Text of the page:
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Putin Hits Back at Critics of Olympics

A torchbearer in Voronezh riding a horse with the Olympic flame Saturday.

President Vladimir Putin on Friday said there would be no discrimination  against gay athletes at the Sochi Olympics and apparently sought to dispel concerns about security.

Experts dismissed his assurances, however, saying that only foreign gay athletes would evade harassment and only for the duration of the Olympics, while security forces could not provide a 100 percent safeguard against possible terrorist attacks.  

In an interview given to a small group of Russian and foreign reporters, Putin also denied that officials had embezzled funds allocated for the  Olympics — an accusation made by Gian-Franco Kasper, a Swiss member of the International Olympic Committee, who said earlier in January that one-third of the funds, or about 13 billion euros ($17.6 billion), was stolen.

"It seems to me you know everything about the Olympics. … Or you think you know everything and I will hardly be able to gain you over. But if there is such a chance, you are welcome, I will gladly talk to you," Putin said in the interview posted on the Kremlin's website on Sunday.

Putin denied allegations of corruption made by Kasper, saying critics have "no objective data" about the supposed embezzlement of Olympic funds.

Asked whether foreign gay activists would be prosecuted in line with the Russian law that bans gay propaganda among minors if they decide to protest the law at the Olympics, Putin said: "I assure you that not one of our guests will face any trouble."

Putin called foreign criticism of Russia's anti-gay law an "attempt to keep Russia's power in check," adding that in 70 countries, and in several U.S. states, homosexuality is considered a crime.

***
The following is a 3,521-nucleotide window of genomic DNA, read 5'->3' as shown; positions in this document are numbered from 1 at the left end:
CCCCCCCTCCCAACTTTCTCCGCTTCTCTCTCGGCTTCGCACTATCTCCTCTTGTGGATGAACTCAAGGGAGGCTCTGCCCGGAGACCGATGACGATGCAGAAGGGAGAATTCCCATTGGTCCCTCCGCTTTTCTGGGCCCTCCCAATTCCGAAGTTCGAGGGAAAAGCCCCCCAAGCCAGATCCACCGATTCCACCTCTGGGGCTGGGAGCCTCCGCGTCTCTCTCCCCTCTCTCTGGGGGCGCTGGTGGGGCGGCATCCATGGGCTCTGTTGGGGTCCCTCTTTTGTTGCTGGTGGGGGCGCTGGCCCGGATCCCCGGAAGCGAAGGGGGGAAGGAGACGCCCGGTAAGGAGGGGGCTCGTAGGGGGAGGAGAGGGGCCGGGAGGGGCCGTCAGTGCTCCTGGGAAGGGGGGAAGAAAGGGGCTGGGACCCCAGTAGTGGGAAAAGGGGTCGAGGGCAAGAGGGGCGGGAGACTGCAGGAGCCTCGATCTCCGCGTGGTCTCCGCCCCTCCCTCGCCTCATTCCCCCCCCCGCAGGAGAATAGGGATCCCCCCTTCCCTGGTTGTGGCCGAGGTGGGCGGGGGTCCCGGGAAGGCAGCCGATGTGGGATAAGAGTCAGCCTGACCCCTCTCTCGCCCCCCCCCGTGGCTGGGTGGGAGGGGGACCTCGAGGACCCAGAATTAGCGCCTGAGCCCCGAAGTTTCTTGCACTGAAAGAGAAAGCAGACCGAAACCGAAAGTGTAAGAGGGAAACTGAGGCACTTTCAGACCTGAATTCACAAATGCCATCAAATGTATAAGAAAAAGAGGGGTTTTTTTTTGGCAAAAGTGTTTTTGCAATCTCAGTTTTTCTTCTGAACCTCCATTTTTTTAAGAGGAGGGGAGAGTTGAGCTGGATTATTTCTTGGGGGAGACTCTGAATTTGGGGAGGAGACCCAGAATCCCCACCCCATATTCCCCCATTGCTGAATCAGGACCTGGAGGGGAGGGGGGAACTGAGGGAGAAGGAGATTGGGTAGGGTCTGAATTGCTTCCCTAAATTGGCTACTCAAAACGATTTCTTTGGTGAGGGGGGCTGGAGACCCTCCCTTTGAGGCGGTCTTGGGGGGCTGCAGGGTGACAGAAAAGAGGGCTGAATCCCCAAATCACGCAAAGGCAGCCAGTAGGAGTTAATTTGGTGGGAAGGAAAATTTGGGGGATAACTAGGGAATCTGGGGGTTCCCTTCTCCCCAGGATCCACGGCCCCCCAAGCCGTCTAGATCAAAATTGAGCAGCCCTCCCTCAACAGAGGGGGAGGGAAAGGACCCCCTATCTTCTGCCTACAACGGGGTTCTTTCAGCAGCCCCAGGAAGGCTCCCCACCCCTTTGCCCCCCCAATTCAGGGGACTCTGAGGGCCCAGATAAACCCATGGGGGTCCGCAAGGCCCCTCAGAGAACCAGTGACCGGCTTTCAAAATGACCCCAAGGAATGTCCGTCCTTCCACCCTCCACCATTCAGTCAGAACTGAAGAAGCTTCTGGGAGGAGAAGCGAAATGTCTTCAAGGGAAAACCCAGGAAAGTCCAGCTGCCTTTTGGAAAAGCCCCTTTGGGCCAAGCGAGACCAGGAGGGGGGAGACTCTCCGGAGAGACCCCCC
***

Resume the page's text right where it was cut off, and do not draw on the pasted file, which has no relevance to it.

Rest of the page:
"For some reason, no one says anything about it, but they talk about us, although we do not have a criminal responsibility for it," Putin said.

But Nikolai Alexeyev, Russia's most prominent gay rights activist, said Putin's argument about other countries is only valid "if we are ready to put ourselves on the same level as underdeveloped countries of the African continent."

As for certain states in the U.S., homosexuality is banned in several of them only "on paper," but "they are not practiced," Alexeyev said by phone, explaining that he had consulted U.S. lawyers on the matter.

Commenting on the permission for foreign gay athletes to protest Russia's anti-gay law during the Olympics, Alexeyev said, "That's the way it should be in everyday life."

Discrimination against gays in Russia is "exaggerated" in the eyes of foreigners, but it would be "wrong to say that the anti-gay law is not practiced," Alexeyev said.

Another concern mentioned by Putin is security at the games, an issue that came to the foreground after last month's deadly bombings in Volgograd.

Putin said security forces were working "with a clear view of the tactical situation forming around Sochi and in the region in general."

"We have a perfect understanding of what the situation is, what the threat is, how to cut it short, how to fight it," he said.

Around 40,000 law enforcement and security officers will be working in Sochi, using international experience in providing security at similar events, Putin said, adding that the region would be protected from the air, the sea and the mountains.

Security expert Andrei Soldatov, however, begged to differ with Putin's reassurances, saying "no one can give a 100 percent guarantee" against a bombing.

"When we talk about terrorist acts, it is not about forces and means, but about the exchange of information between various units," Soldatov said by phone.

"This problem was not solved 10 years ago in Russia, nor it is now, which is proved by the Volgograd bombings, and it will hardly be solved in a few days before the Olympics," Soldatov said.

As for calls to boycott the Olympics, Putin said such ideas are a "rudiment of the former, old way of thinking, and this is bad."

The Olympics are "intended exactly for depoliticizing the most acute international issues and create extra opportunities for building bridges," Putin said.

"It is silly not to use this opportunity. It is even sillier to burn these bridges," he said.

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